Friends, I think many of you know Stella and her family in Minnesota (and if you don't you really should).
Well recently Stella's Mom Jo posted about the issue of certain people - very stupid ones in our opinion - not wanting to adopt black dogs in the USA, something that we believe is a problem too on this side of the Pond.
Stella herself is a borador with the most beautiful luxuriant and glossy black coat, one any right thinking dog would envy. I have in the past caught Gail looking at Stella's picture on the computer and reaching over to stroke her before remembering that she is just looking at a bunch of pixels on a screen and that Stella herself is nearly four thousand miles away.
I digress. What I really want to talk about today is my coat.
As you know, I have a paw in both camps on the colour issue. In fact, three camps, with my mostly russet head.
When I was a wee pup, I was soft and fluffy, although even then, a certain incipient stiffness to my coat could be detected. Now that I am a fully fledged adult, my coat is coarse and wiry, both waterproof and conveniently suitable for chasing through the sort of brambly undergrowth where humans hesitate to follow.
But I can't help noticing that the texture of my black patch is rather different from the white bits, and my head is different again.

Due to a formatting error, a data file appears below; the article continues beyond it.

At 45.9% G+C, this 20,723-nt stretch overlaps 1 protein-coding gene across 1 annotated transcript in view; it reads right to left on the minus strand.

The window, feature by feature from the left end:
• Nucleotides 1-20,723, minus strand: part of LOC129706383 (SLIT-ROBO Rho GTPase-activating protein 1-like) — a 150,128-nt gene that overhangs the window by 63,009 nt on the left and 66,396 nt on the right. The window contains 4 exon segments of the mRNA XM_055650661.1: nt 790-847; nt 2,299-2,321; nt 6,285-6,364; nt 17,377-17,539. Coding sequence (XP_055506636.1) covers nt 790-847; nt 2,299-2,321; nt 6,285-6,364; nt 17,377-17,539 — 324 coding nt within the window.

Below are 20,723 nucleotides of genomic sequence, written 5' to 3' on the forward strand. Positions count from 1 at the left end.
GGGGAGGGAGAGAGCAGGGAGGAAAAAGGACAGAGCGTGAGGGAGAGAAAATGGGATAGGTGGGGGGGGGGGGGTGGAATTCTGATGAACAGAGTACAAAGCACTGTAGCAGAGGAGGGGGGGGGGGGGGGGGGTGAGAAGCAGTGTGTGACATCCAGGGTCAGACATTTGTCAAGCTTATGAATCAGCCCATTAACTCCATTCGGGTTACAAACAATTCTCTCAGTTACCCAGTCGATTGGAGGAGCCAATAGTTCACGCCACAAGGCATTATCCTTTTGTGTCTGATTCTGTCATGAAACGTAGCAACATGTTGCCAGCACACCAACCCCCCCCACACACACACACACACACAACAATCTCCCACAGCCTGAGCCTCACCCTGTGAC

For example, when my back is being hand-stripped, the black hairs come out much more easily than the white ones, and are in general finer and dryer. If Gail applied as much effort to my 'saddle' as she does to stripping my neck area, then my much admired black patch would be reduced to the occasional sorry looking tuft. Then there's my russet ears. (Not 'ginger', please.) They are quite silky, not that different from my flat-coated retriever chum Jake. Moving down my long and distinguished snout, the reddish brown colour fades, and the texture becomes more woolly, or, if you are being rude, frizzy. Gail tries to hand strip this area too, which I don't mind at all, but inevitably she resorts to scissors as she says the fur around my face and eyes just wants to stay fixed to my skin. Obviously, my splendid beard is left alone.
I am very curious to know whether my friends, especially the multi-coloured ones, also have variably textured coats?
Perhaps, if you can provide enough data, I might consider a scientific treatise on the matter.
Plus, it would be nice to know that I am not a freak.
PS This blog will be quiet for a couple of weeks as Gail is going off cycling on the continent with her London-based friends (including 'midges' Michael, boo hiss) and I am going to 'camp'.
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